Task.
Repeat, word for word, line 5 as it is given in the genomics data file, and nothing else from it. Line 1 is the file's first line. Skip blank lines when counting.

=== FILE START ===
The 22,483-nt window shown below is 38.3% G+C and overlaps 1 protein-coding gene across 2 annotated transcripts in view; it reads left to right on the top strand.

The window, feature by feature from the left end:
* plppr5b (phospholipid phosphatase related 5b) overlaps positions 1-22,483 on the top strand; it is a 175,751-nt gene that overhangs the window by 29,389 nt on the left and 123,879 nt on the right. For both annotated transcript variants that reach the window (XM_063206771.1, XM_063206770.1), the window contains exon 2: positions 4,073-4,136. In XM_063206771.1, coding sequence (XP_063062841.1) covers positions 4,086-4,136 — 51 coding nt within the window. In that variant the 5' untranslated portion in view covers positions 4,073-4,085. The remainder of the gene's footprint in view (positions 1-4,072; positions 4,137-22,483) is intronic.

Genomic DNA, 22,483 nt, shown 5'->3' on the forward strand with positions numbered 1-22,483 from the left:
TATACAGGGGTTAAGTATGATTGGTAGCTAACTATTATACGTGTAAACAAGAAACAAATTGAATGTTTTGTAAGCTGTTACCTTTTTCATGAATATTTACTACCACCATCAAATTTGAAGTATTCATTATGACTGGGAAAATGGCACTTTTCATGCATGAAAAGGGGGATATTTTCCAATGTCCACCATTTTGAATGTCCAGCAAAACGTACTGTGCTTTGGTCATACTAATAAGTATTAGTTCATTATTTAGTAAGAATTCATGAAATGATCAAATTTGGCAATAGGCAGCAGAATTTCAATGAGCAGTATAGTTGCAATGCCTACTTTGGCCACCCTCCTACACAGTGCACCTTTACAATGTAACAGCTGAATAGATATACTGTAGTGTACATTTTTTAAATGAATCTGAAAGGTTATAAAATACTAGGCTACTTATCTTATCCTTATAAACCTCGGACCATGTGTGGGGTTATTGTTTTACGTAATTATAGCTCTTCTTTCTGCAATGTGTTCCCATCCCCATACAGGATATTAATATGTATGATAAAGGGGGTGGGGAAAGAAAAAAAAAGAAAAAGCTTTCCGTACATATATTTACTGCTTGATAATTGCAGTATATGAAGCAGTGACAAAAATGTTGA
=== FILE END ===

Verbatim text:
TATACAGGGGTTAAGTATGATTGGTAGCTAACTATTATACGTGTAAACAAGAAACAAATTGAATGTTTTGTAAGCTGTTACCTTTTTCATGAATATTTACTACCACCATCAAATTTGAAGTATTCATTATGACTGGGAAAATGGCACTTTTCATGCATGAAAAGGGGGATATTTTCCAATGTCCACCATTTTGAATGTCCAGCAAAACGTACTGTGCTTTGGTCATACTAATAAGTATTAGTTCATTATTTAGTAAGAATTCATGAAATGATCAAATTTGGCAATAGGCAGCAGAATTTCAATGAGCAGTATAGTTGCAATGCCTACTTTGGCCACCCTCCTACACAGTGCACCTTTACAATGTAACAGCTGAATAGATATACTGTAGTGTACATTTTTTAAATGAATCTGAAAGGTTATAAAATACTAGGCTACTTATCTTATCCTTATAAACCTCGGACCATGTGTGGGGTTATTGTTTTACGTAATTATAGCTCTTCTTTCTGCAATGTGTTCCCATCCCCATACAGGATATTAATATGTATGATAAAGGGGGTGGGGAAAGAAAAAAAAAGAAAAAGCTTTCCGTACATATATTTACTGCTTGATAATTGCAGTATATGAAGCAGTGACAAAAATGTTGA